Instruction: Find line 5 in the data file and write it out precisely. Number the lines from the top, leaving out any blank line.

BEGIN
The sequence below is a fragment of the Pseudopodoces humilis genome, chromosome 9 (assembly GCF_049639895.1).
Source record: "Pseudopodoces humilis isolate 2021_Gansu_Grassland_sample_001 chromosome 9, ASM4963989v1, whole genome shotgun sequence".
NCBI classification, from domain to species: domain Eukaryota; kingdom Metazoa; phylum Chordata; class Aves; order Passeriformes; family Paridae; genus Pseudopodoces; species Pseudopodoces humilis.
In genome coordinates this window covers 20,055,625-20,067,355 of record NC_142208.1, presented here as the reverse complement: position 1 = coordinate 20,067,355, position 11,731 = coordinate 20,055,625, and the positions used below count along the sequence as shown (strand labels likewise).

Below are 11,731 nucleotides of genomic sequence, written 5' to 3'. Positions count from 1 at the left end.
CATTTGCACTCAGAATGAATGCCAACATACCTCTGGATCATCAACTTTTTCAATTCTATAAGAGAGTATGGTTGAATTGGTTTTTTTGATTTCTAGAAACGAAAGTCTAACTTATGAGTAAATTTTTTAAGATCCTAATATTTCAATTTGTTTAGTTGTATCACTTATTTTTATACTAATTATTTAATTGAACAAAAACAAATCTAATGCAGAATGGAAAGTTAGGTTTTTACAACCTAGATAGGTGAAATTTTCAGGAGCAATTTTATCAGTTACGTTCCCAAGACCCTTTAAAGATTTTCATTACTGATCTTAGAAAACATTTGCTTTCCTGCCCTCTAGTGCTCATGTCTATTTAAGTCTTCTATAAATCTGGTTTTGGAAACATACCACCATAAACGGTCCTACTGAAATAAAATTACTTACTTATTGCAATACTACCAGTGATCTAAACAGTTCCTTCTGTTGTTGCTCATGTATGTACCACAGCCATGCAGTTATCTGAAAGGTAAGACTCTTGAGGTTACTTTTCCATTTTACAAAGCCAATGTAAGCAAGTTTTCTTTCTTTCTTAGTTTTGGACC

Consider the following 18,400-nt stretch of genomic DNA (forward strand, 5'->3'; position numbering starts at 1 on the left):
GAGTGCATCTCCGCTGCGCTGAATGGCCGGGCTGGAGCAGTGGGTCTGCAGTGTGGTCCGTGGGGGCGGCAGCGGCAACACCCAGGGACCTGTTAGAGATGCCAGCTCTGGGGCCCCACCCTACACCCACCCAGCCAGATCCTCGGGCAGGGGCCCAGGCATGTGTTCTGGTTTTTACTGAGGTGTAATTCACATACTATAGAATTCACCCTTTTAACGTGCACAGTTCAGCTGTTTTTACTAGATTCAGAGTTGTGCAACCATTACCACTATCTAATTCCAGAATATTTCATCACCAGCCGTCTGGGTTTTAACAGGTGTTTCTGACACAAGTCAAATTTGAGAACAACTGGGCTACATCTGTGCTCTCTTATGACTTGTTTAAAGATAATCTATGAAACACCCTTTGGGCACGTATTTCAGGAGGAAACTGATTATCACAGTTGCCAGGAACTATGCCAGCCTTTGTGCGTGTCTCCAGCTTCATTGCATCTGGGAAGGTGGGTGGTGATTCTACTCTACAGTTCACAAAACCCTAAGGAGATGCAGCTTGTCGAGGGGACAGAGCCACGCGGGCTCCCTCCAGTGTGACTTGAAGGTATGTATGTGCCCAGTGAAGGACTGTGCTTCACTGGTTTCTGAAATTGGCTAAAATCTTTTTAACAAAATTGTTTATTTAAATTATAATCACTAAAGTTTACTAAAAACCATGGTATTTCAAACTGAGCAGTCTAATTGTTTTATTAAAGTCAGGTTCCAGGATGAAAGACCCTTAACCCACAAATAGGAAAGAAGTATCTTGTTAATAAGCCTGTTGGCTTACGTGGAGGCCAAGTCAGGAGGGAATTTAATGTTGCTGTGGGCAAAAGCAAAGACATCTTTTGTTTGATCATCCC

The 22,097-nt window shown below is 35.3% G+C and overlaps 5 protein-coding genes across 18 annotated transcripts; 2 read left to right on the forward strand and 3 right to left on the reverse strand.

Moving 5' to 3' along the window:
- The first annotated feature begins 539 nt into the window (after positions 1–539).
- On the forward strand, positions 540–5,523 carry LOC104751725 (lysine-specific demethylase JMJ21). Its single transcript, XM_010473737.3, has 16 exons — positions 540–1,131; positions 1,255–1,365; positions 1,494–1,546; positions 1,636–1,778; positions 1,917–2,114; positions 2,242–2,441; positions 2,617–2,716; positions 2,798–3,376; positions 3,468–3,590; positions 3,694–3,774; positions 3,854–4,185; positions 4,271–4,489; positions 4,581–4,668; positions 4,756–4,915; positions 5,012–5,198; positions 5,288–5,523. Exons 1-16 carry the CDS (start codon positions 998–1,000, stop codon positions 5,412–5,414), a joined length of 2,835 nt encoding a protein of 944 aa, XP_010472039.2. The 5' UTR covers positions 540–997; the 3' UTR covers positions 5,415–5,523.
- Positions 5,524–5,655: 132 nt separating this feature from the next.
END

Below are 11,731 nucleotides of genomic sequence, written 5' to 3'. Positions count from 1 at the left end.